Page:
25/09/1930 – The Scotsman – The fifth ordinary general meeting of British Monomarks (Ltd), which had been adjourned from August 1929, was held yesterday in London, and was followed by the sixth ordinary general meeting of the Company. Mr  William T. Morris, the chairman, reminded the shareholders that at the meeting in August last year a resolution was passed that the report and accounts for 1928 be not adopted, and the meeting was adjourned sine die. A committee was appointed and the Board had adopted the resolution of the committee. The report and accounts for the year 1928 were then adopted. The sixth ordinary general meeting was then held. The Chairman in moving the adoption of the report and accounts for 1929 said that the Company had successfully weathered the adverse effects of the late Board’s proposal to liquidate the Company. The commercial monomark was the mainstay of the Company’s activities, and during the year from 14,000,000 to 15,000,000 pairs of British boots were manufactured bearing the maker’s monomark, and more than 500,000,000 roofing tiles during 1929 were indelibly stamped with the maker’s monomark. As to the personal monomark no fewer than 2,000,000 letters had been delivered with the monomark only as the address, whilst the Company’s operations continued to work smoothly with the Post Office. The liquid resources of the Company, which amounted to £13,779, had been carefully husbanded. The loss for the year of £6,390, compared with a loss of £16,074 for 1928, showing an improvement of £10,000 on the year and he anticipated a further improvement in the current twelve months.

1931 – A list of distinctive marks, trade names and trademarks appearing on bricks, tiles, stone and sanitary ware. (Note – SBH – It is surprising none of the Scottish fireclay makers that used the monomark ‘BCM’ are on this list but perhaps they simply did not start using the system until after 1931).

Below – 1937 – Architects Compendium – Bricks with registered British Commercial Monomarks. (Many thanks to Paul and Cynthia for unearthing this advert).

1956 – Modern Brickmaking 4th edition by Alfred B. Searle. Page 37 – Marks on bricks – A monomark is a registered code of letters and numbers which, by arrangement with the Post Office, can be used as an address for letters if the word ‘London’ is added. Hence the manufacturer of a monomarked brick can be communicated with by letter.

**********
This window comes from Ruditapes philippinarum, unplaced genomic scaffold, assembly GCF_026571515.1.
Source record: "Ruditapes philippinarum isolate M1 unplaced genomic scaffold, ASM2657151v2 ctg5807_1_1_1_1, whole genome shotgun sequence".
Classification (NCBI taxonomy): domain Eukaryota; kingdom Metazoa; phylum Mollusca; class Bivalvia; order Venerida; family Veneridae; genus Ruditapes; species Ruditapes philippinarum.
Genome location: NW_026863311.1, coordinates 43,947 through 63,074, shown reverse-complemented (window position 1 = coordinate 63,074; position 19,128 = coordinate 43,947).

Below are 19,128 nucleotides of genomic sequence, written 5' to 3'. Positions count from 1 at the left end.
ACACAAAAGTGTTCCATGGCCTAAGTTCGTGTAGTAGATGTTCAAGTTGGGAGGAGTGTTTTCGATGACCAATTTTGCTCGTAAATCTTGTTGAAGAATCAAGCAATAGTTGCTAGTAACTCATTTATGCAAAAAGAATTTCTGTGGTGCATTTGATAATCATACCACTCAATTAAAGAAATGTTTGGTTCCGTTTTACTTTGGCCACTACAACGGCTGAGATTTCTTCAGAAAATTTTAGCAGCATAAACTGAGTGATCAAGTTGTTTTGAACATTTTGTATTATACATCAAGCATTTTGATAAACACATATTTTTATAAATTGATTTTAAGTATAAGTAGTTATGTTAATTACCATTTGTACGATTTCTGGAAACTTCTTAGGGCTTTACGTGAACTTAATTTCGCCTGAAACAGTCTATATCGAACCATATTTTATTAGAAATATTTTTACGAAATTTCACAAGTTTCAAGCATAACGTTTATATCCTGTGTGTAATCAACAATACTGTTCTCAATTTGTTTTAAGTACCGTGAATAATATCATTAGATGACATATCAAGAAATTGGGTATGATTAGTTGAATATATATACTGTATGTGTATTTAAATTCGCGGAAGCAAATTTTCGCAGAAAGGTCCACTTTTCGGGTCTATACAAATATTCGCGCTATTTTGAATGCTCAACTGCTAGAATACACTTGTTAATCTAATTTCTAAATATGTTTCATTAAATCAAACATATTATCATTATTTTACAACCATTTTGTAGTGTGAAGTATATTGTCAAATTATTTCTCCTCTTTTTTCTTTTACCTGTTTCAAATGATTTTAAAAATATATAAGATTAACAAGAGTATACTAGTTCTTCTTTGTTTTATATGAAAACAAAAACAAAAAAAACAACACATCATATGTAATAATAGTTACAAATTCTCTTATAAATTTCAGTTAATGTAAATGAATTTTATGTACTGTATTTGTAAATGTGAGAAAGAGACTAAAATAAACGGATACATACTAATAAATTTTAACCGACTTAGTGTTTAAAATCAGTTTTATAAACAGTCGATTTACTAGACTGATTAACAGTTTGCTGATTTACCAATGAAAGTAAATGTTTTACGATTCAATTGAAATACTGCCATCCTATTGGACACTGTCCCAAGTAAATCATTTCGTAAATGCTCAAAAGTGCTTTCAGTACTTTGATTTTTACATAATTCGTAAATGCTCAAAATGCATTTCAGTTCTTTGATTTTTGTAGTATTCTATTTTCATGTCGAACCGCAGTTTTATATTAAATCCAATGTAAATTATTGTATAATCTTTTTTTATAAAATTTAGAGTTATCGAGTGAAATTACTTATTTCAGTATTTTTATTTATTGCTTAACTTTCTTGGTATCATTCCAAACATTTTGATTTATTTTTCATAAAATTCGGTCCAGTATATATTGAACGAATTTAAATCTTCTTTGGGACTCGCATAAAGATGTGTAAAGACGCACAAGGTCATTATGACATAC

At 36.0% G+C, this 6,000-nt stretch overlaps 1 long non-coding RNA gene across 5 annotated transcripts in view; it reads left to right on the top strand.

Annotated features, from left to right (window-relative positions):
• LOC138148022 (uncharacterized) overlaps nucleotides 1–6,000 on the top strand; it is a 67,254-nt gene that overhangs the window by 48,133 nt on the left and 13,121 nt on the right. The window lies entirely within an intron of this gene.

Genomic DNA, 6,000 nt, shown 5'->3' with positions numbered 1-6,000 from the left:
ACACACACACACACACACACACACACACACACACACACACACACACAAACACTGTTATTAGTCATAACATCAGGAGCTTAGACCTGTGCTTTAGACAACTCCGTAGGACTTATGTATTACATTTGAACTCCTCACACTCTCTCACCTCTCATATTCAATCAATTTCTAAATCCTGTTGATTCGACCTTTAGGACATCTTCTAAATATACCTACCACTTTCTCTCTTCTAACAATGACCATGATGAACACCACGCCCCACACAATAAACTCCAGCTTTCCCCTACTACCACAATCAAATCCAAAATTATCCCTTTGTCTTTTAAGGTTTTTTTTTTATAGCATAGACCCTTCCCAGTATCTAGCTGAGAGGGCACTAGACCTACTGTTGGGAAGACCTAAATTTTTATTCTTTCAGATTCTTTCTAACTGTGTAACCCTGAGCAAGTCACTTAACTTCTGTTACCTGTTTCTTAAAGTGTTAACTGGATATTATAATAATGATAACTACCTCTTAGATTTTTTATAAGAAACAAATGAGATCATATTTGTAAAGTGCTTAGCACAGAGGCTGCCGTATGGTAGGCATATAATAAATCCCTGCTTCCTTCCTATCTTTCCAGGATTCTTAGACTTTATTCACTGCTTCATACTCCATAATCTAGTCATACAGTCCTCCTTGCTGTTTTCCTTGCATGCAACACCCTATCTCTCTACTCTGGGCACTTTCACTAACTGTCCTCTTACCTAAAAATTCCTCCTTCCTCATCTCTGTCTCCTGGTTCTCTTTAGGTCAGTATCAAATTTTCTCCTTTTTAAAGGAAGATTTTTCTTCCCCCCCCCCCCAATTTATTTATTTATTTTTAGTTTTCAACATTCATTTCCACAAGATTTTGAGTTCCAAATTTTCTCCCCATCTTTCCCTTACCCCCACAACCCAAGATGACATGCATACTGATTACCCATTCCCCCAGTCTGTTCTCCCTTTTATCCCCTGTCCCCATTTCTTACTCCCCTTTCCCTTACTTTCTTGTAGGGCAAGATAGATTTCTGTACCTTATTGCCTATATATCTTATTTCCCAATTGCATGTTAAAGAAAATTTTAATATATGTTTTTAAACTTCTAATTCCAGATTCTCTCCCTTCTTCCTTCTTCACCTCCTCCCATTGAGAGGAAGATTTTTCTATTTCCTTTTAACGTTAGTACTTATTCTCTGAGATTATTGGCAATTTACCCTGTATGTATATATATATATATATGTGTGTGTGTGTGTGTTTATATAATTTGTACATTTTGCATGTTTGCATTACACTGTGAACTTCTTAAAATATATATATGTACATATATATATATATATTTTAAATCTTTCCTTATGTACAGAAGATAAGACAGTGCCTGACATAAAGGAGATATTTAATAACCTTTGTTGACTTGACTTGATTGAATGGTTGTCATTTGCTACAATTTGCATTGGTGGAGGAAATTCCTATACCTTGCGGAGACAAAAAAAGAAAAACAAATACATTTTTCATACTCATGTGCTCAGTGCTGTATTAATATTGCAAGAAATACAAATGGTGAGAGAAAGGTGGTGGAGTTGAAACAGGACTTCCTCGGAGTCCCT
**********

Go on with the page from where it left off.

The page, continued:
2022 – The company still exists.

Below – Scottish bricks stamped BCM

Below – 3 x examples of John Gilchrist Stein manufactured bricks. ‘Thistle’ was a trademark of Steins.

  • Stein, Castlecary Fireclay Works, Castlecary, Stirlingshire.
  • Stein, Manuel Firebrick and Refractory Works, Whitecross, Stirlingshire.
  • Stein & Co, Anchor Brickworks, Denny, Stirlingshire.
  • Milnquarter Fireclay & Gannister Works, Bonnybridge, Stirlingshire.



Below – BCM Castlecary – Castlecary Fireclay & Lime Works, Castlecary, Stirlingshire.

Below – 4 x examples of BCM Hurll bricks. PMH = Peter and Mark Hurll and ‘Klinit’ is a Hurll trademark.

Garnqueen Fireclay Works, Glenboig, Lanarkshire

Alternative brickworks include:

  • Gartliston Fireclay Works, Glenboig, Lanarkshire.




Below – 2 x BCM Heathfield bricks. Heathfield Fireclay Works, Garnkirk, Lanarkshire.


Below – Glascot is a mystery name but perhaps it is related to the BCM monomark in that it represents Glasgow Scotland. This brick is very likely linked in manufacture with the Sankey Scotch bricks depicted below.

Below – Some possible examples of the B.M. monomark use on bricks. See this link for an explanation of the Sankey and Scotch relationship. Click me.

(Note – SBH – I am not sure why BCM was not used as a monomark instead of BM as the bricks are surely a commercial situation rather than a private enterprise).




Below – These are 2 English examples. BCM Coronet and BCM Heather.


Below – This BCM/ACME roof tile was found by Ian Suddaby at Macmerry, East Lothian. This would appear to be a product of the Acme Tileries – G. H. Downing Ltd had 6 tileries in the North Staffordshire area in the 1930s.


Below – 10/03/1930 – Sheffield Daily Telegraph – Magnesia BCM GX. (GX = Genefax) Found by Ian Suddaby at the site of the old Ravenscraig Steelworks, Motherwell, North Lanarkshire.


Below – 05/06/2022 – This wonderful advert was forwarded by Martyn Fretwell. He had received it from Jim Gifford, marketing director at British Monomarks. Unfortunately, it is undated. BCM Jacobean, Sankey, Thistle, S102, GRC Magnesite, Hurll P&H, Castlecary and Glenboig ( Note – SBH – No known example of a BCM Glenboig brick has been found as yet).


(Note – SBH – Below is my original research and I have added it here for interest’s sake and just in case there is another twist in the tail!).

BCM stands for the British Ceramic Manufacturers (Federation) which was formed from the British Pottery Manufacturers Federation at some point between 1954 and 1995.
The BPM was formed in 1919.
After 1995 it was the British Ceramic Confederation.
The B.C.M.F. is the body that represents all the major United Kingdom manufacturers in the ceramics industry, including tableware, tiles and electrical insulators. as well as sanitaryware.
There is however apparently a list of BCMs in the 1931 Directory of Clayworkers directory which infers a formation date of the BCM of 1931 or before.
(Note – SBH – There is confusion as to whether BCM stands for British Ceramic Manufacturers or British Clay Manufacturers. It may be that one morphed into the other at some point).


Similar articles